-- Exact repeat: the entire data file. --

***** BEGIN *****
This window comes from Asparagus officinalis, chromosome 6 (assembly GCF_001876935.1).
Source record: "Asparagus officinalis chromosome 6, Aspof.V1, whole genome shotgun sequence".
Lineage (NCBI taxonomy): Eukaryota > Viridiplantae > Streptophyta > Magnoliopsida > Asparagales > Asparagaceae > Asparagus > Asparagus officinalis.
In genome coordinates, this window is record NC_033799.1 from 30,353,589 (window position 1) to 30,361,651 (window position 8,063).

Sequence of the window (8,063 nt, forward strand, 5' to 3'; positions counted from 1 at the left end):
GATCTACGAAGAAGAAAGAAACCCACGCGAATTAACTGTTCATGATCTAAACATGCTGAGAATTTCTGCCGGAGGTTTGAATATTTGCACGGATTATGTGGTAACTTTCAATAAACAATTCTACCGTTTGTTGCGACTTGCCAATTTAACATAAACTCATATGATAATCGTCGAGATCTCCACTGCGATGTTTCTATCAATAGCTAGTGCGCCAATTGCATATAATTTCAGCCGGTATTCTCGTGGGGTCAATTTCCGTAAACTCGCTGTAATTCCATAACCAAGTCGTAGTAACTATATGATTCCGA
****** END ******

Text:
This window comes from Asparagus officinalis, chromosome 6 (assembly GCF_001876935.1).
Source record: "Asparagus officinalis chromosome 6, Aspof.V1, whole genome shotgun sequence".
Lineage (NCBI taxonomy): Eukaryota > Viridiplantae > Streptophyta > Magnoliopsida > Asparagales > Asparagaceae > Asparagus > Asparagus officinalis.
In genome coordinates, this window is record NC_033799.1 from 30,353,589 (window position 1) to 30,361,651 (window position 8,063).

Sequence of the window (8,063 nt, forward strand, 5' to 3'; positions counted from 1 at the left end):
GATCTACGAAGAAGAAAGAAACCCACGCGAATTAACTGTTCATGATCTAAACATGCTGAGAATTTCTGCCGGAGGTTTGAATATTTGCACGGATTATGTGGTAACTTTCAATAAACAATTCTACCGTTTGTTGCGACTTGCCAATTTAACATAAACTCATATGATAATCGTCGAGATCTCCACTGCGATGTTTCTATCAATAGCTAGTGCGCCAATTGCATATAATTTCAGCCGGTATTCTCGTGGGGTCAATTTCCGTAAACTCGCTGTAATTCCATAACCAAGTCGTAGTAACTATATGATTCCGA